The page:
Category Archives: History/Documentary

9 December: Pearl’s aftermath continues . . .

 

Johnson Wax threw down the war-support gauntlet to their fellow radio advertisers.

Johnson Wax threw down the war-support gauntlet to their fellow radio advertisers.

The aftermath of Pearl Harbour continues apace. Not just around official America but around old-time radio, aboard which one of the earliest counter-volleys to America’s being yanked at last into World War II comes from and aboard NBC.

The catalyst is Fibber McGee & Molly, now long established as the network’s Tuesday night mainstay and powerhouse. NBC announces it’ll deliver the latest war news before every network program “day and night.” And McGee sponsor S.C. Johnson & Son throws a gauntlet straight down toward all radio advertisers, by way of a message from the wax maker’s president offered in lieu of its usual show-opening commercial:

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8 December: In the immediate wake of Pearl Harbour . . .

Many hoped to avoid it. Enough were said to embrace the prospect. Now the United States and the world begins rounding into shape enough to respond to the Pearl Harbour attacks, the reality of the Axis, and the arduous path of international war.

 

PEARL HARBOUR: THE IMMEDIATE RESPONSES

President Franklin D. Roosevelt: “Yesterday . .. December 7, 1941 . . .” (CBS)

Eric Sevareid would be one of the CBS analysts covering FDR's "Infamy" address and call for declaration of war. (Photo: CBS.)

Eric Sevareid would be one of the CBS analysts covering FDR’s “Infamy” address and call for declaration of war. (Photo: CBS.)

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7 December: Infamy revisited—Pearl Harbour

 

The Shaw is sunk at Pearl Harbour . . . (Photo: U.S. Navy)

The Shaw is sunk at Pearl Harbour . . . (Photo: U.S. Navy)

Seventy-four years later, the questions still animate, intrigue, trouble, and inspire, from historians of all stripes to simple students who become fascinated with the era.

The debates will always continue as to whether Pearl Harbour was a genuine sneak attack, or an act of retaliatory desperation following months of maneuvers and blockades. So will the debates as to whether the possibility was known in advance enough of terrible actuality.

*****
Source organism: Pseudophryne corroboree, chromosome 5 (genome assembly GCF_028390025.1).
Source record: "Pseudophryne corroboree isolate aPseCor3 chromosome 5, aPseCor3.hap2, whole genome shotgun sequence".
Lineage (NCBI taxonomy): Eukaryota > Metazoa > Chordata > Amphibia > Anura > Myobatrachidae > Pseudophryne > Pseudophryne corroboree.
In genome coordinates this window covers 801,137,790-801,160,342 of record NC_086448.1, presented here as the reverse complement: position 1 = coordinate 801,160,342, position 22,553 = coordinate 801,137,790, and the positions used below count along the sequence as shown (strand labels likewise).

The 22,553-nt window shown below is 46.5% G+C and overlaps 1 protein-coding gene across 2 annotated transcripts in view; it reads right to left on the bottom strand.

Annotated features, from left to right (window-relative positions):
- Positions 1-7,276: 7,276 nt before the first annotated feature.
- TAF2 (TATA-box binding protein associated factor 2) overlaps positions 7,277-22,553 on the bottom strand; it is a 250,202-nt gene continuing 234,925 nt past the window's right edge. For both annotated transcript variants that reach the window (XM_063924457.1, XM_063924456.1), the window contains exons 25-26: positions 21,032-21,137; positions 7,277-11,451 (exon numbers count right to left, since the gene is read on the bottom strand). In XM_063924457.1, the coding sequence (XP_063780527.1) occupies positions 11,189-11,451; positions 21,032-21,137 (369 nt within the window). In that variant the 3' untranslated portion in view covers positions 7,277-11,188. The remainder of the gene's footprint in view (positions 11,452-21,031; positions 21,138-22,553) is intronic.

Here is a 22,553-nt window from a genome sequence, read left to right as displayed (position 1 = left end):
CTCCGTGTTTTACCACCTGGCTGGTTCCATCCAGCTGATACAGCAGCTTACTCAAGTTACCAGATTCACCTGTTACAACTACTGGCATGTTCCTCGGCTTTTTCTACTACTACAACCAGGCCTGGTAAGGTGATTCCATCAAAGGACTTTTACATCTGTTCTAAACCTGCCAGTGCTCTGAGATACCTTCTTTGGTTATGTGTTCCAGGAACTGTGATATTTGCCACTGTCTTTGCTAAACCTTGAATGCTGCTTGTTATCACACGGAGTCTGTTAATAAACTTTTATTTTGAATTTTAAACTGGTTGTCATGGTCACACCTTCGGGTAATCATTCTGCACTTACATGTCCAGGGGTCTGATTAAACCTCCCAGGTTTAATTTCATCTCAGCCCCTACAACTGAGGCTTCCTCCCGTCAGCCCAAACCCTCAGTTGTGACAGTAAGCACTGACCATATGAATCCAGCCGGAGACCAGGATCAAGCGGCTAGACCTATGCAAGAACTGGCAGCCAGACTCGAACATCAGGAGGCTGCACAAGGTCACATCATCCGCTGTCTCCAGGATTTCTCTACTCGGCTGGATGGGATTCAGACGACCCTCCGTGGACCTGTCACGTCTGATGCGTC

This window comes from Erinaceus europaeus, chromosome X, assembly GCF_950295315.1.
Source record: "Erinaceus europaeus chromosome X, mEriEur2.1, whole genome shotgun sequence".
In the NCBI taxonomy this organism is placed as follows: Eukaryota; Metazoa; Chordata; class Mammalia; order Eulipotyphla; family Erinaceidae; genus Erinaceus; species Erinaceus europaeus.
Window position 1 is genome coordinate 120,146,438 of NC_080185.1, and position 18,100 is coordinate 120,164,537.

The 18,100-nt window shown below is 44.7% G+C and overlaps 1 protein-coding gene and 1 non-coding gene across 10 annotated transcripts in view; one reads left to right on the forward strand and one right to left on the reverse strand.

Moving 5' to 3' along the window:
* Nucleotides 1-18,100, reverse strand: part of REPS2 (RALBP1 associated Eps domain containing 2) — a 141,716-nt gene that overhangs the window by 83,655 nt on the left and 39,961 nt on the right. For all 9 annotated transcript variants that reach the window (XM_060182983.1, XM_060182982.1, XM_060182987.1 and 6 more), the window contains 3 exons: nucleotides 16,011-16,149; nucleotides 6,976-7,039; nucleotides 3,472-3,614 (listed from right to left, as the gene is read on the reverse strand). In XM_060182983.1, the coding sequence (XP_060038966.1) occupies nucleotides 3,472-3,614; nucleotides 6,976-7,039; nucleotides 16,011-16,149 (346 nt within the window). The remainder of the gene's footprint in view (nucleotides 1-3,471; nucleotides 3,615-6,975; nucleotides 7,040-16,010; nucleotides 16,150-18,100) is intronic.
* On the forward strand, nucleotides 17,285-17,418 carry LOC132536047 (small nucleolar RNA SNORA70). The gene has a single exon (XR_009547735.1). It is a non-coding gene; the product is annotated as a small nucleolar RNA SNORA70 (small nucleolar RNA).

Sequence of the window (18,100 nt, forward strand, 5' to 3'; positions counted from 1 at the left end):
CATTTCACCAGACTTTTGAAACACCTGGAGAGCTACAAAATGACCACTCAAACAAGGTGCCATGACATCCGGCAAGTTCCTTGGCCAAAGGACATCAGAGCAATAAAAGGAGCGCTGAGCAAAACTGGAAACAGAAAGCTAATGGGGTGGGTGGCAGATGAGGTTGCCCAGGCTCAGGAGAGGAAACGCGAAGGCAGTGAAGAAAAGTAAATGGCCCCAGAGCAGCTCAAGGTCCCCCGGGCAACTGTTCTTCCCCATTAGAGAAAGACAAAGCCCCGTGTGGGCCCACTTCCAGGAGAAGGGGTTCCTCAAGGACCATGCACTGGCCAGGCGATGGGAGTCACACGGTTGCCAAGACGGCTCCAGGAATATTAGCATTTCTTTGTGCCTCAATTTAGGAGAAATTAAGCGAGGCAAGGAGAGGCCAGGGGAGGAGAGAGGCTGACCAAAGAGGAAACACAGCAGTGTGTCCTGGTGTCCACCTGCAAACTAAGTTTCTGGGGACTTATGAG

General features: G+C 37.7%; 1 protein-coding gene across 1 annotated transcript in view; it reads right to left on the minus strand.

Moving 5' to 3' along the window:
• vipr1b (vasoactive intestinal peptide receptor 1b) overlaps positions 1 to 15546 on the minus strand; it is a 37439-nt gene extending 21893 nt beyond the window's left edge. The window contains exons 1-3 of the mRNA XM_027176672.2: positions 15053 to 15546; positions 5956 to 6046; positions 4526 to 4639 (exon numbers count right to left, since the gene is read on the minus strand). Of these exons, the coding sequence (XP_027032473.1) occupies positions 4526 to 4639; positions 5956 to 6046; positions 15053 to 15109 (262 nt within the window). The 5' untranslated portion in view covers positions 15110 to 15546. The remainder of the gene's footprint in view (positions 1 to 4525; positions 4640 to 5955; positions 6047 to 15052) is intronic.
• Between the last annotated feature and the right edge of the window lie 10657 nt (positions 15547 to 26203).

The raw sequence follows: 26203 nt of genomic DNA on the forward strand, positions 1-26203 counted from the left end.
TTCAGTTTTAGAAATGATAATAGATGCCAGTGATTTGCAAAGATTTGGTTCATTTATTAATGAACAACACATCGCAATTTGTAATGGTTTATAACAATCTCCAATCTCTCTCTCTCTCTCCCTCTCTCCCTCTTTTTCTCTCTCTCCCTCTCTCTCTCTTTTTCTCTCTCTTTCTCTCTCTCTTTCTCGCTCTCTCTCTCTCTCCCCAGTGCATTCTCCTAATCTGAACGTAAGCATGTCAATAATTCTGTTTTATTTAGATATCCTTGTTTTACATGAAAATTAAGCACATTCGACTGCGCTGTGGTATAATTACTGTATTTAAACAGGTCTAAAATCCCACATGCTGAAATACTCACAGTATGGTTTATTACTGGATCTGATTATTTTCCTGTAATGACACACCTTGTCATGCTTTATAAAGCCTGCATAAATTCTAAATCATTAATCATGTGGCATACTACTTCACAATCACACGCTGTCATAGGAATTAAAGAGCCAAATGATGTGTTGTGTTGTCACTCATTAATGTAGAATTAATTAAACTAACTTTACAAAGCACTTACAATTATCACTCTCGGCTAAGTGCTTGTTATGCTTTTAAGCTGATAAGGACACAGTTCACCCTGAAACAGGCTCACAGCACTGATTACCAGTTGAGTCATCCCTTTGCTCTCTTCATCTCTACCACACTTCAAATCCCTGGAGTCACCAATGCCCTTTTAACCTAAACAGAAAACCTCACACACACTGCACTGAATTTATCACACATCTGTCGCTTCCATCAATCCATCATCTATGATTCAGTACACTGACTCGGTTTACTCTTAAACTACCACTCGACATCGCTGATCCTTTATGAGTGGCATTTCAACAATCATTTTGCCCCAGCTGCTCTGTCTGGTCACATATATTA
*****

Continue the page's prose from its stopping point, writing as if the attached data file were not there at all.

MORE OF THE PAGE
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24 September: Birth of a news notion

Douglas Edwards, when he worked for WSB Atlanta prior to World War II . . .(Photo: WSB)

Douglas Edwards, when he worked for WSB Atlanta prior to World War II . . .(Photo: WSB)

CBS European News and CBS News of the World had a baby during World War II, and its name was World News Today.

Anchored customarily by George Bryan or Larry Elliott (European News) and Harry Mottle (News of the World), the original two news programs established what World News Today would solidify: smart pacing, smart spacing, perhaps the best such pace and space of any World War II regular newscasts. For a nation relying far more often upon radio for immediate war news, it was a game plan that worked.

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21 September: Radio ad absurdium

Karl Swenson, at the height of his renown as Lorenzo Jones. (Photo: CBS.)

Karl Swenson, at the height of his renown as Lorenzo Jones. (Photo: CBS.)

Of two charming programs airing tonight in 1948, one is a series premiere. Picking the leadoff between them here is something akin to choosing between lobster fra diavolo and chicken cordon bleu for dinner, so I decided to pick according to age.

There’s no question but that Frank and Anne Hummert are old-time radio’s king and queen of the soaps, with misery, disaster, melodrama, and heartbreak their quadruple specialties. But even they seem to have needed a little relief from the afternoon anxieties to which their usual audiences repaired. They forayed into musical programming now and then (the couple were passionate music lovers, though Anne Hummert won’t have time for further indulgence until she retires upon her husband’s death) and a prime-time crime drama here and there.

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